contributed by Mike Anderson
Few would argue with the importance of educating the whole child.
Even in today’s age of standardized testing and emphasis on academic standards, perhaps even because of this recent emphasis, educators are aware of the need to nurture students’ complete development.
As I work with schools and talk with educators, I see a common way of supporting the whole child that I’d like to push back against. Too often, schools seem to rely on extra-curricular activities and afterschool programs to meet students’ needs for physical health, extra academic challenge and engagement, and more meaningful connections with adults. Now, don’t get me wrong—extra-curricular activities and special afterschool programs and events can be wonderful. My own children, both in middle school, participate in clubs, sports, and musical groups that are powerful and important in their lives and which clearly help nurture their development as whole people.
Perhaps it’s my bias as a classroom teacher that has me pushing back a bit, for I firmly believe that while extra-curricular activities can be one way of educating our children in more complete ways, they had better not be the main way in which we do so. This is important for two reasons. The first is that many children are unable to participate in outside activities. They may have to work or support their families. They may not have the resources or parental support needed to stay after school.
If extra-curricular activities are our main vehicle, the students who would most benefit from a whole child approach will be least likely to get it.
Second, I worry about a subtle message that may be sent when the most engaging, supportive, and interesting work happens outside of the regular curriculum. Some students might come to believe that academic work is something to slog through—to endure. The fun learning happens in the band room, on the baseball field, on the ropes course, or in the afterschool art class.
Instead, schools that are working at educating the whole child should work to accomplish their goals within the context of the regular school day, as a part of everyday teaching and learning. We should make sure that algebra, reading workshops, biology, music, and social studies are challenging, supportive, safe, and engaging. Music, drama, and other arts should be integrated into daily academic work.
In every class, students should learn how to take care of their physical and emotional needs to do their best learning, should have access to healthy foods, and should get to move as they learn. In each class, students should feel safe enough to take the risks needed to engage in meaningful learning. Throughout the day, students should be in the company of caring and supportive adults who are positive role models. Throughout their academic day, students should have meaningful choices and engage in fun, interesting, and appropriately challenging work.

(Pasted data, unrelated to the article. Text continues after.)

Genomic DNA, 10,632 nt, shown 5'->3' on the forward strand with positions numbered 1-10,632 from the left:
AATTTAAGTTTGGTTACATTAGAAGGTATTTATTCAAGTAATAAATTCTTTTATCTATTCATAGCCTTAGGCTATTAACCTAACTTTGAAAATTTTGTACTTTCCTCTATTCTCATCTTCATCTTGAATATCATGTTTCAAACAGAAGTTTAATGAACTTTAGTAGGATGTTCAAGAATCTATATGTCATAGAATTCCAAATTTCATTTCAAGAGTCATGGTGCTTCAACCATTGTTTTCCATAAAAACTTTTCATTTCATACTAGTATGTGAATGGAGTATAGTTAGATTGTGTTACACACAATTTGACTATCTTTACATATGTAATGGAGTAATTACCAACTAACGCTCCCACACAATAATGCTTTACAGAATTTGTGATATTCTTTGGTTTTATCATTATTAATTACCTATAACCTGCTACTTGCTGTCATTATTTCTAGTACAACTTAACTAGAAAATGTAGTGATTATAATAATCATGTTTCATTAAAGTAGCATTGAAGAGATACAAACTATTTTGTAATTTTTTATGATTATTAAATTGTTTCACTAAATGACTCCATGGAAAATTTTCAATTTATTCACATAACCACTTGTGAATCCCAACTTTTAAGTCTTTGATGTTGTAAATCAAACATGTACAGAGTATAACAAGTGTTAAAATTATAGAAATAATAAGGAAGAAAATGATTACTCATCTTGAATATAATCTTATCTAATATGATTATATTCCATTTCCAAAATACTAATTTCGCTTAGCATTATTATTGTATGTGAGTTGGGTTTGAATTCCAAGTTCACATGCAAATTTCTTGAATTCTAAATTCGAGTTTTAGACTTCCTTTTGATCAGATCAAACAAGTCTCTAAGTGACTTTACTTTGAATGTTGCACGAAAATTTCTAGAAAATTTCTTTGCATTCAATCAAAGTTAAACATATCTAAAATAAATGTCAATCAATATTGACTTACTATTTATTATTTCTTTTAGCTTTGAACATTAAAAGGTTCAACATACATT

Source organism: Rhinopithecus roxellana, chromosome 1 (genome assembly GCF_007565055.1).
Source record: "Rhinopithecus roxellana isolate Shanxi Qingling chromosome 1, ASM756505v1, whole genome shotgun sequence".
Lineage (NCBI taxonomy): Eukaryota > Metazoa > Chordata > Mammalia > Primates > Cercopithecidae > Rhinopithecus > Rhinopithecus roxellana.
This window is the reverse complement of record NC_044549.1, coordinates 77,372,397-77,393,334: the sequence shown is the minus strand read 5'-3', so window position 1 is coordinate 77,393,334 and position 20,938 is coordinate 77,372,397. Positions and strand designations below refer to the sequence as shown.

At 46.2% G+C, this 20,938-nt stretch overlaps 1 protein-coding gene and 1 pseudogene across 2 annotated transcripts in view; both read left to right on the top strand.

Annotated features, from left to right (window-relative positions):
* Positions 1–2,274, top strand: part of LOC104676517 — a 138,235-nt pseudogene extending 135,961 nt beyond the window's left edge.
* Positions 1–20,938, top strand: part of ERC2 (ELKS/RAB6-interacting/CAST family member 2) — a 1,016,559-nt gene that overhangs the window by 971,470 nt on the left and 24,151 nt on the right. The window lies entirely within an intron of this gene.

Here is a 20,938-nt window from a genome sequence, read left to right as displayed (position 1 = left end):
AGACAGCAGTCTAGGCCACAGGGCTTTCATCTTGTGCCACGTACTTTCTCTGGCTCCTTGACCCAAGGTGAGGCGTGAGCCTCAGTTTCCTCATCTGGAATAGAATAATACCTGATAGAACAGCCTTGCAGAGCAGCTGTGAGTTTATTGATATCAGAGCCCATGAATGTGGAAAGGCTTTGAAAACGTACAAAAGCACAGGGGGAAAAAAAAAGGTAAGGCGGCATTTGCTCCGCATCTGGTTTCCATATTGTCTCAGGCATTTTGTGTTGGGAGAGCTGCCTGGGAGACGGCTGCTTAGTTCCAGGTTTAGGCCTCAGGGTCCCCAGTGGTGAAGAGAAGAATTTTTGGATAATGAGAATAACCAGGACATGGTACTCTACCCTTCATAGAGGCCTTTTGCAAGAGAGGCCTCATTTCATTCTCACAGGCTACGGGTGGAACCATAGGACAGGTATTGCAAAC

And when this is the way schools look—when students are safe, supported, healthy, engaged, and challenged throughout the day in every class—then all students reap the benefits.
A Few Simple Ideas for Implementation
There are lots of ways we can make our daily teaching better meet the needs of the whole child. Here are a few quick ideas to get you started.
Make sure students feel safe
Have students co-create rules for your classroom and refer to rules frequently to help guide positive behavior. (“Our rules say that we should ‘be respectful.’ What are some ways we can do that as we work with our lab partners?”)
Help students feel supported
Get to know your students. Keep a simple note-sheet where you can jot down information about students’ friends, family, and interests. Talk with students about this knowledge so they know they are known.
Keep them moving
Keep students moving. Have them rotate through the room solving problems posted on charts. Use conversation structures that have students standing and circulating as they share and learn with each other.
Think engagement first, content second
Think through your lessons from your students’ perspectives. Ask yourself, “If I was a student, would I care about this content/activity?” If the answer is ‘probably not,’ find ways of connecting the work to what students value.
Empower students to challenge themselves as they work. Give them some choices about what or how they learn, and encourage them to create their own ‘just right’ challenge level. Remember, work that’s too easy is boring—appropriate challenges are fun!
Mike Anderson is a professional development specialist and educational consultant. A former Milken Award winner, he taught 3rd, 4th, and 5th grades in public schools in New Hampshire and Connecticut for 15 years and was previously a Responsive Classroom® consultant, presenter, and developer. His books have been released by leading publishers, such as ASCD and Heinemann, and include The Well-Balanced Teacher: How to Work Smarter and Stay Sane Inside the Classroom and Out (ASCD, 2010). Learn more about Mike’s work at www.leadinggreatlearning.com; A version of this blog was posted to Mike’s website, Leading Great Learning; image attribution flickr user skokiesculpturepark; The Benefit Of Making The Curricular More Like The Extracurricular